ORGANIZED labor will campaign for the Clinton-Gore ticket in the presidential election.
That is no surprise. But according to Markley Roberts, an AFL-CIO economist, trade unions will be more unified this year in their support of Democratic candidates than they were in the elections of the 1980s. "The unions have no basis for feeling positive about the Bush administration," he said in a telephone interview.
The General Board of the union federation was scheduled to meet yesterday. Mr. Roberts expected the 95 presidents of the member unions at that gathering to vote unanimously to support Bill Clinton - including the Teamsters and some others who have in the past backed a Republican candidate.
As Roberts recalls, about 60 percent of union members voted for Walter Mondale in the 1984 election when Ronald Reagan, a popular Republican president, was running for reelection. He expects a larger proportion of the 16.57 million union members in the United States to vote Democratic in November.
But does organized labor have much political clout anymore?
Union members, after all, now account for only 16.1 percent of those employed full time. That proportion used to be about 35 percent in the 1950s. Since then trade unions have been hit hard by a decline in manufacturing employment as manufacturers increased labor productivity or assigned production to plants abroad. They have also been clobbered by the financial restructuring of some companies, by tough anti-union managements, by the growth of service industries, and other business trends.
Yes, Roberts replies, "Labor does make a difference." The trade unions still have a huge political action force, with thousands of volunteers helping with voter drives and other activities. "We are the most organized and unified of any lobbying and political group," he says. "A lot of our members are convinced their activities can make a difference in the election. This is one of the strengths of American democracy."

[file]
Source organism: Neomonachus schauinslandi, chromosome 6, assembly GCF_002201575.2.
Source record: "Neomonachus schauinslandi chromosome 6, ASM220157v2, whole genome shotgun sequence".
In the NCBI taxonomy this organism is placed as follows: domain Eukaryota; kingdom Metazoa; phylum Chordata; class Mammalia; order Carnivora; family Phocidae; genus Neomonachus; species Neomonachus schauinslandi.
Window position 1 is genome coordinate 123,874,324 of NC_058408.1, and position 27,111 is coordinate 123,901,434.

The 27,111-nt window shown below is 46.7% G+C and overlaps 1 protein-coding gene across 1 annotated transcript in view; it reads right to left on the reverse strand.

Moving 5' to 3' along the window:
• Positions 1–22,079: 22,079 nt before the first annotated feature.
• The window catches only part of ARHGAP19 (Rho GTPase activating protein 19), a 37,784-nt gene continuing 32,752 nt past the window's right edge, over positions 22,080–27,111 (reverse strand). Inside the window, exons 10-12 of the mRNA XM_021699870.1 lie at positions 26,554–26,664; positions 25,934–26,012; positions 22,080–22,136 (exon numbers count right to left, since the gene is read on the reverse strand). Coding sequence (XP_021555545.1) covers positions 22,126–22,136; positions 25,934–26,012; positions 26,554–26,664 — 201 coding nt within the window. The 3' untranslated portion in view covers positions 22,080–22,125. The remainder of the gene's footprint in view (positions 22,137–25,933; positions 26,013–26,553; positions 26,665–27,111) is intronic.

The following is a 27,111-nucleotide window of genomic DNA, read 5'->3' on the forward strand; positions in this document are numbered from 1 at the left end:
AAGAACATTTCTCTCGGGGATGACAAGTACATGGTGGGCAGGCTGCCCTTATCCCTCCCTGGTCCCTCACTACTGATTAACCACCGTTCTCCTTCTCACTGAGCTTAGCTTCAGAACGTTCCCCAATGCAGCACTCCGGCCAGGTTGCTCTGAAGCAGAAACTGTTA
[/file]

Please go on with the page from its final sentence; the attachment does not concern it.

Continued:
It hasn't been an easy year for labor. Unemployment in July was 7.7 percent. August figures are to be released today. Economists do not expect any major change - perhaps a 0.1 percentage point decline. About 10 million are jobless, according to the official number. If workers discouraged from seeking work and part-time workers who would rather work full-time are added in, the number grows to 17 million, Roberts notes. Millions more fear for their jobs as sizable layoffs continue in an uncertain economic recovery.
Moreover, the Commerce Department said Wednesday that the growth in Americans' income lagged behind rising prices in 1991 for the first time in nine years. Per capita income grew just 2.4 percent to $19,092 last year, compared to 4.4 percent inflation registered by the department's index for personal spending. So, adjusted for inflation, incomes declined 1.9 percent last year, the worst on record going back through 1970. Inflation adjusted per capita incomes were unchanged in 1990, rose 1.4 percent in 19 89, and increased 1.9 percent in 1988.
Looking at wages alone, Roberts says the buying power of the average worker has slipped since 1980, especially for those with only a high school education or less. Employees with higher education enjoyed good real income increases in that decade. But the wage gains of those with higher education and the gains of women have been eroding in the 1990s.
Roberts sees irony in all this bad news as Labor Day approaches, a day when labor is supposed to rest and enjoy some praise. He charges the Bush administration with anti-union activity. And the union-busting activity of employers is "still a growth industry," he says. Labor unions are engaged in a "constant battle" to maintain their membership through organization drives. Their best successes are in service fields.
Roberts expects the AFL-CIO to come out soon against the North American Free Trade Agreement between the US, Mexico, and Canada. He holds that the deal will encourage many US industrial concerns to move jobs to Mexico, taking advantage of low wages and less restrictive labor and environmental standards. The treaty may specify high standards, but there are no guarantees they will be enforced, he says.